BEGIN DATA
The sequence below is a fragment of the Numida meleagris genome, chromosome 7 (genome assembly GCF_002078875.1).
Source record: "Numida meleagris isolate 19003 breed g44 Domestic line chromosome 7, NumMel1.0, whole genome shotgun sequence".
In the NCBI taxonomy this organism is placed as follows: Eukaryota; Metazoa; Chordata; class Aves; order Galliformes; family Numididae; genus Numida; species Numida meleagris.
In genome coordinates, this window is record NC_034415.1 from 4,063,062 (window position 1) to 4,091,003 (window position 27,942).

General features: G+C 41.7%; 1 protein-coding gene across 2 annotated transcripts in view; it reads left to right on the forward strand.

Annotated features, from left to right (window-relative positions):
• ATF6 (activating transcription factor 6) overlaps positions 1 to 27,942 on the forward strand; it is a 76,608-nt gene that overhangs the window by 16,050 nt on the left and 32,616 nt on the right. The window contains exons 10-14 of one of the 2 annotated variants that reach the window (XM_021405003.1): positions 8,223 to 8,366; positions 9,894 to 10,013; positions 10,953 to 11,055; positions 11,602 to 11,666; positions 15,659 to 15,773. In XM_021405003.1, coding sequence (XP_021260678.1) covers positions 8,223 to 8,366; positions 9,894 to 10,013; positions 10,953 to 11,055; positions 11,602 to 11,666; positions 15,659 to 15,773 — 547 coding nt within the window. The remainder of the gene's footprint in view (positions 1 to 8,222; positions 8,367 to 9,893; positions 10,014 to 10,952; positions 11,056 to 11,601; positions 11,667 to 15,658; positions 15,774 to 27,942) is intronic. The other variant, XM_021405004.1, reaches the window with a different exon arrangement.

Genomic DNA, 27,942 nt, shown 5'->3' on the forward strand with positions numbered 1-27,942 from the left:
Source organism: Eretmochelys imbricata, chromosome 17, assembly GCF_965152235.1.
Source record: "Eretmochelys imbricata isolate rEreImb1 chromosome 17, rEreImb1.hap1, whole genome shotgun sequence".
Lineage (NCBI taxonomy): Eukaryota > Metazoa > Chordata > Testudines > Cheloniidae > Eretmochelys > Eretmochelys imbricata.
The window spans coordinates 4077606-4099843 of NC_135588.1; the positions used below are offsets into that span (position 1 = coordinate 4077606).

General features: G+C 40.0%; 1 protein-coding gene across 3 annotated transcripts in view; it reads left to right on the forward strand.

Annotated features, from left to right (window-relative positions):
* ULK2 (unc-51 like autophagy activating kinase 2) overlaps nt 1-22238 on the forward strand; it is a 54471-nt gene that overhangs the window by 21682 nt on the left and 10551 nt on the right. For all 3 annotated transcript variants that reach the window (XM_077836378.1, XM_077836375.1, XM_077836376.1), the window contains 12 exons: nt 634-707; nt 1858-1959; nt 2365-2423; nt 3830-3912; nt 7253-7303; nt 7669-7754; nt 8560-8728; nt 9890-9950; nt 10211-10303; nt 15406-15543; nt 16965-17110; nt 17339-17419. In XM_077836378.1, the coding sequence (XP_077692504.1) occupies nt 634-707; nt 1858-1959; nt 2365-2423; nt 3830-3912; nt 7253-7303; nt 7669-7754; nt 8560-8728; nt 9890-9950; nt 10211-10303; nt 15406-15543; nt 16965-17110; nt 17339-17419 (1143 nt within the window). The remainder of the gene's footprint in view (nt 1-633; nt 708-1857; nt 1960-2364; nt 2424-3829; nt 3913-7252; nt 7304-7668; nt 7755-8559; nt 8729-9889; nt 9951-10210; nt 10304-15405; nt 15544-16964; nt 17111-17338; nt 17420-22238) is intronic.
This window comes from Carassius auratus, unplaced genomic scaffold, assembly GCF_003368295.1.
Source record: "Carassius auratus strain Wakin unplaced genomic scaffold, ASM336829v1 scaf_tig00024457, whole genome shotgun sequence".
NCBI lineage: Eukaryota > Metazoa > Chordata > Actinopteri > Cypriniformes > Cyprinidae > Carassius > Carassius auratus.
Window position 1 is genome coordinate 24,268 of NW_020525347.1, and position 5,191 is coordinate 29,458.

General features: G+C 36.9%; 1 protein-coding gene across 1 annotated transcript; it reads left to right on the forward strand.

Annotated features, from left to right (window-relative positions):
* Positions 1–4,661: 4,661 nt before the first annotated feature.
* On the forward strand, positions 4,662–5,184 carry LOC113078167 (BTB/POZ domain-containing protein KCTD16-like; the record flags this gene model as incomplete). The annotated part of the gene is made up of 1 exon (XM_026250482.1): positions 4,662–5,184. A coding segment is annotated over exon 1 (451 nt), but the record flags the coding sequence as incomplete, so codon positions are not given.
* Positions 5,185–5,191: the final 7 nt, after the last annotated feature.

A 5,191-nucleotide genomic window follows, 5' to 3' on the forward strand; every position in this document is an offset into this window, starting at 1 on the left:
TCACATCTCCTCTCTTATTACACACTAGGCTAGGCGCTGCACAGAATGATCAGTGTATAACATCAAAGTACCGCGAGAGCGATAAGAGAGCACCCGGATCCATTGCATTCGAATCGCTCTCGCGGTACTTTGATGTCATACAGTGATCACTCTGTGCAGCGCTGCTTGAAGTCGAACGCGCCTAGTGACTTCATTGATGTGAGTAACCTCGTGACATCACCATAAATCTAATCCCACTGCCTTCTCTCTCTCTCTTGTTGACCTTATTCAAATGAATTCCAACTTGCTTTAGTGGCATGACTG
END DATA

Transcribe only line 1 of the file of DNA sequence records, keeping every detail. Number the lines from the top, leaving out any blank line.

The sequence below is a fragment of the Numida meleagris genome, chromosome 7 (genome assembly GCF_002078875.1).